Different corner outfield strategies on display in AL Central

When the White Sox struck quickly to resolve their corner outfield spot by signing Adam Eaton, some of the dissatisfaction stemmed from the idea that they could have waited to let the market shake out. Joc Pederson signing with the Cubs for $3 million less than the White Sox offered and two months after they offered it failed to flatter either side of those negotiations. Now that we’re fully aware of the Sox’s cost-consciousness this winter, rushing to get the Eaton deal done doesn’t make more sense than it did.

Now, how White Sox fans would have handled a slow play for a critical position will never be known, and you’d be justified in harboring doubts. It also can’t be assumed that Eaton could’ve been landed for less. The market isn’t perfect, as evidenced by the Nationals signing Kyle Schwarber for more than his arbitration projection, and Brad Hand for more than his declined option. If they wanted Eaton above all else, they probably signed him when they had to.

As always, if Eaton discovers some of his past mojo, the White Sox will come off as canny, because he meets a lot of their needs on paper. If Eaton ages as poorly as his banged-up profile suggests is possible, it’ll look like the White Sox just wanted to get the winter over with. I’d find it more fascinating if the stakes weren’t so high.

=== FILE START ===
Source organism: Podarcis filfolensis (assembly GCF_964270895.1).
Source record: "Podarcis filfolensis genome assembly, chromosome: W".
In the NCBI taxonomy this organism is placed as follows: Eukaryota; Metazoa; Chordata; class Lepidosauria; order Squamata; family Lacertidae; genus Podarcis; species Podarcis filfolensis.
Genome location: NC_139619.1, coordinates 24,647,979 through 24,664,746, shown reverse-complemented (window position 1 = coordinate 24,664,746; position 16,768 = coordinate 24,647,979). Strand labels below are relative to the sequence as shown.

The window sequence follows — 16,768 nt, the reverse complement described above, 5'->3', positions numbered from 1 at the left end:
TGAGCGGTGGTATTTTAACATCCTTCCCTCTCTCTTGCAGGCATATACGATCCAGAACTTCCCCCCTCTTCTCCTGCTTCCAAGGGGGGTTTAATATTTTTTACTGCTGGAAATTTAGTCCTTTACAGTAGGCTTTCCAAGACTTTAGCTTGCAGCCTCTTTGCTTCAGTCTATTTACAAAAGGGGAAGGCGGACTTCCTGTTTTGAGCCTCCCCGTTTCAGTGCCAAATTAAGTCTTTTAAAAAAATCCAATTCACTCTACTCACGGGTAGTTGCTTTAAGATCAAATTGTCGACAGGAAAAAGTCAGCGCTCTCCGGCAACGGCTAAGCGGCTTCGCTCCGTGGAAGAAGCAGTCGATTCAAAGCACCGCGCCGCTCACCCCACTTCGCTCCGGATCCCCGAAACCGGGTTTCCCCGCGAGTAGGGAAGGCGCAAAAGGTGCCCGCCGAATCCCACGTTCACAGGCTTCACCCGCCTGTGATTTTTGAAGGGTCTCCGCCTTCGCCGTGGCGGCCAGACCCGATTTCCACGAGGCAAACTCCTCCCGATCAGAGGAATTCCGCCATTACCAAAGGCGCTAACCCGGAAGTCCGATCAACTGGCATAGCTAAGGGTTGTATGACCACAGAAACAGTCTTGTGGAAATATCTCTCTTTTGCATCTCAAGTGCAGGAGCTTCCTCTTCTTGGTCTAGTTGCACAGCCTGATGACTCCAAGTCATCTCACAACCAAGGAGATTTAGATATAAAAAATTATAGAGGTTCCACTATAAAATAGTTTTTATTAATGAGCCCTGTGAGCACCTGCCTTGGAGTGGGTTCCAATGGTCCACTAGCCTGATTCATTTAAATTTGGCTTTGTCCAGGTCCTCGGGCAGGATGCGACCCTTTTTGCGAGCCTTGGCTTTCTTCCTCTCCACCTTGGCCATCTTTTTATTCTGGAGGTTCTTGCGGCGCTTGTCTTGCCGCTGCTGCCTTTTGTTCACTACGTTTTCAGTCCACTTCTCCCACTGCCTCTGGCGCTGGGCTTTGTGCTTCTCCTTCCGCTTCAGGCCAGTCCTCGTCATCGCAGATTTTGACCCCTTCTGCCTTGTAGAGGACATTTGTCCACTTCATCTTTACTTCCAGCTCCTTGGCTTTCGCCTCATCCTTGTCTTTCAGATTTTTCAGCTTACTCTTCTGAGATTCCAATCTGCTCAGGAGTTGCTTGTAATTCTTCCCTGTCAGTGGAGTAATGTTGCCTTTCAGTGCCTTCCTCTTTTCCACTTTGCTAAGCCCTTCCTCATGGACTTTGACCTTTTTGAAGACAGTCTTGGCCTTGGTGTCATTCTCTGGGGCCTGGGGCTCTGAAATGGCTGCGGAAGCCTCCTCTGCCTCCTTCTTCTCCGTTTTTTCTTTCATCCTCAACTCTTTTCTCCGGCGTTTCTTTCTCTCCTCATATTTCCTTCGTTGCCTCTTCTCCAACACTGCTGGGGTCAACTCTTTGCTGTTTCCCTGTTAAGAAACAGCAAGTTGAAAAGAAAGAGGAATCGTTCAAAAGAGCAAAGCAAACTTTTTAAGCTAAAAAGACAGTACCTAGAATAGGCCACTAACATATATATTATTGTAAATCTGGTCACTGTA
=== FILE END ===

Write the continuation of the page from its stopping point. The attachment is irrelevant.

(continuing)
Anyway, I’m rehashing the Eaton timeline because three other AL Central teams waited until February to make left-handed corner outfield additions, and two of them are compelling ideas. The White Sox already tried the other one.

There’s Eddie Rosario, whose one-year, $8 million contract with Cleveland became official on Feb. 4. The Royals traded for Andrew Benintendi and cash on Wednesday, sending Franchy Cordero and two players to be named later to the Red Sox, and outfield prospect Khalil Lee to the Mets in a three-player deal. A day later, the Tigers signed Nomar Mazara for one year and $1.75 million, as the price to buy into his breakout keeps dropping.

All of these are small bets, but illuminating to a degree. Cleveland is a fine direct comparison for the White Sox, because they’re both in need of immediate production from a left-handed bat, and he might play in either corner for the Cleveland Nine.

The solutions for KC and Detroit (Robbie Grossman signed before Mazara) aren’t nearly as solid. Benintendi’s production has flattened out over the last two years, and his defense took a step back as well. Nobody here needs a briefing on Mazara, but reviewing what I wrote when the White Sox traded for him two winters ago bolsters the notion that your snap judgments about their sore spots are usually correct.

Hahn’s only going out on a limb if Mazara is Plan A for the yawning chasm in right field, because Mazara wasn’t good enough to hold that job for a team that’s trying to contend. […]